Climbing Kilimanjaro is a lifelong ambition for many, but after sharing our own story with friends and family, it seems the biggest factor that puts people off, it that they believe they are not fit enough to make it to Uhuru Peak.
If you Google “how difficult is it to climb Kilimanjaro” or “is Mount Kilimanjaro hard to climb” you will come up with about 900,000 results with various different answers, yes, no, yes & no, which is not a great deal of help if you are thinking about climbing – but the truth is, there is no simple answer.
Undoubtedly, you need to have a certain level of fitness to climb Mount Kilimanjaro. You will be hiking around seven hours per day carrying a backpack of approximately 4-kilos. The daily hikes vary in steepness and length, but it is all uphill, and when you combine that with chilly nights in a tent (if you take the Machame Route), it’s pretty tough on the body.
However, climbing Kilimanjaro is not technically challenging, you do not need ropes or grips, and we personally found hiking poles to be a hindrance rather than a help, but that, of course, is down to the individual.
The path is mostly a gentle gradient and you walk incredibly slowly, which is why many say to climb Kili you simply need to “put one foot in front of the other”, but you get very high very quickly, and that is what affects the body.
It is altitude rather than fitness that prevents people from reaching Uhuru Peak, and altitude sickness can affect anyone. Drinking plenty of water (at least 3-litres per day), eating as much as possible, and following the slow climbing pace set by your mountain guide is the best way to avoid it, and if you do suffer from mild symptoms such as a headache or nausea, a simple Ibuprofen tablet should have you back to normal in no time.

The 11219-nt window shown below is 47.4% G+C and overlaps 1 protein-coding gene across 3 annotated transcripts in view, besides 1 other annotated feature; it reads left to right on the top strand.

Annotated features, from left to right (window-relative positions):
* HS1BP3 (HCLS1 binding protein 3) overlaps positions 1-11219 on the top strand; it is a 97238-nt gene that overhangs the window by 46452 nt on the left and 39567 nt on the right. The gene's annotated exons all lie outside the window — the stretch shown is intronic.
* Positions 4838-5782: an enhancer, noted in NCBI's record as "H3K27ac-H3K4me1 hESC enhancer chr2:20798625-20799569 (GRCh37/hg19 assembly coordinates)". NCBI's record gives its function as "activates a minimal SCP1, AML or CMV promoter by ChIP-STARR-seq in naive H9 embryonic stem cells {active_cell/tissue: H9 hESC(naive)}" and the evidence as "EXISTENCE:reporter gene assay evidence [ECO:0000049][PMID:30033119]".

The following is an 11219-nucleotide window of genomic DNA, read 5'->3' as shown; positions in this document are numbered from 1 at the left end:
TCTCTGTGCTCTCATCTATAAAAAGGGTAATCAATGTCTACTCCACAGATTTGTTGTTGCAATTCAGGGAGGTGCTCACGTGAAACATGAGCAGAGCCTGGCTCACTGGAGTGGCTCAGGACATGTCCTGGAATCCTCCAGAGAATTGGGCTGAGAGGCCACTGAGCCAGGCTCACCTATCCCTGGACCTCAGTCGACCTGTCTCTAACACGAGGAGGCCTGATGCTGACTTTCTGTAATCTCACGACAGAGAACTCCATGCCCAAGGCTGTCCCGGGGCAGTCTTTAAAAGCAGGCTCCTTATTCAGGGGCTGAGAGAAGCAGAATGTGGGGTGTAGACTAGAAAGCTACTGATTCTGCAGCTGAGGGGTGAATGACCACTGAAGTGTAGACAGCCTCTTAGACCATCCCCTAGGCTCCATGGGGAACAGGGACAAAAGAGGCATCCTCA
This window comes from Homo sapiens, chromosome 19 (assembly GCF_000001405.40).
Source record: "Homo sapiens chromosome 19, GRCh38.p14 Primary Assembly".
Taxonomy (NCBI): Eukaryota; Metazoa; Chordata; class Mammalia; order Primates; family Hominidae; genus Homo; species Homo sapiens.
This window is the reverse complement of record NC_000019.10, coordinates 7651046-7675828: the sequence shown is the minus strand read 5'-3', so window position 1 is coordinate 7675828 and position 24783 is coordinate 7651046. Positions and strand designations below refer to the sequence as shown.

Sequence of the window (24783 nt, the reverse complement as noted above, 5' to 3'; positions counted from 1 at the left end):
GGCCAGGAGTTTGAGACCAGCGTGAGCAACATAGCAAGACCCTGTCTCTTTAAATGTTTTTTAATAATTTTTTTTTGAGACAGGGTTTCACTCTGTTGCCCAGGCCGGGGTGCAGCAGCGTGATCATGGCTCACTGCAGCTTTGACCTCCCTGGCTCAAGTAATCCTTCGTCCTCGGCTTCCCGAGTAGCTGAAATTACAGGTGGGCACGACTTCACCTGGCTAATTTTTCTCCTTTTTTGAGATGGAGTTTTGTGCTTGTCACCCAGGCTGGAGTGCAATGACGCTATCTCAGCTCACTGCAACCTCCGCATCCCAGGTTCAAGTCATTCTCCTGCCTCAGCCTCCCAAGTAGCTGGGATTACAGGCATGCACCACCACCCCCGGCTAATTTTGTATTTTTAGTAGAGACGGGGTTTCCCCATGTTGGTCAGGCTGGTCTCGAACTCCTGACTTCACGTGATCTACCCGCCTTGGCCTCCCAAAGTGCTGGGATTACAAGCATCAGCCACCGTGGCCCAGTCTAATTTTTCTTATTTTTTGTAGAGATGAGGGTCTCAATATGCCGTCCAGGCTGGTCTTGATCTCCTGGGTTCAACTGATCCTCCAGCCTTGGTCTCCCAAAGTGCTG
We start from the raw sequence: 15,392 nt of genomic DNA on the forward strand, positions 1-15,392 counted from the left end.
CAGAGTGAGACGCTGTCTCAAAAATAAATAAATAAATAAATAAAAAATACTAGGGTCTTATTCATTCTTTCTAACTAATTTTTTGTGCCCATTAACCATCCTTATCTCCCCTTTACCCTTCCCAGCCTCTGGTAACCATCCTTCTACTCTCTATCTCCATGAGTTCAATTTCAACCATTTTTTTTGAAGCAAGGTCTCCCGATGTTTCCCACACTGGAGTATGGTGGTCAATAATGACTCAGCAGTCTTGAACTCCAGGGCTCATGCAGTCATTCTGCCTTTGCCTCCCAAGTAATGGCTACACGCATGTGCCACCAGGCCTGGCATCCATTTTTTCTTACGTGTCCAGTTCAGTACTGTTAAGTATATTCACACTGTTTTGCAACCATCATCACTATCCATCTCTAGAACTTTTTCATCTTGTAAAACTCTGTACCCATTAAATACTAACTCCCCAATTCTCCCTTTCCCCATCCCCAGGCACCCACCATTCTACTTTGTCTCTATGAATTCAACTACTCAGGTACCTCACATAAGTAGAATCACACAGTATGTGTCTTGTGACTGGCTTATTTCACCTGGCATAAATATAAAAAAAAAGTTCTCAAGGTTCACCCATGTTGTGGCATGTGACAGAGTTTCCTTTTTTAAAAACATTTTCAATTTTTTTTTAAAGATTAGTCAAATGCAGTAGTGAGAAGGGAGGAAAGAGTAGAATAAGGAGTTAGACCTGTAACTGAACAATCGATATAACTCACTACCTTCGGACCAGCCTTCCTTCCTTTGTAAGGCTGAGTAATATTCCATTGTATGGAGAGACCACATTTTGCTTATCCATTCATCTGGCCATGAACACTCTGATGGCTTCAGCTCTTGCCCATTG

Ultimately, the best training for Kilimanjaro is hiking – as that is exactly what you are going to be doing for the week. We were in a fortunate position in that we trained in the Austrian Alps, but if you don’t have any high mountains or hills around, a stepper at the gym should do the trick. Leg strength is vital, so we added running and cycling to our training program, and we were so glad we did – you will feel it on day three if you haven’t trained believe me!
All that said climbing Kilimanjaro is nothing that a reasonably fit person shouldn’t be able to do, and as long as you are prepared mentally – you journey to the Roof of Africa will be a successful one!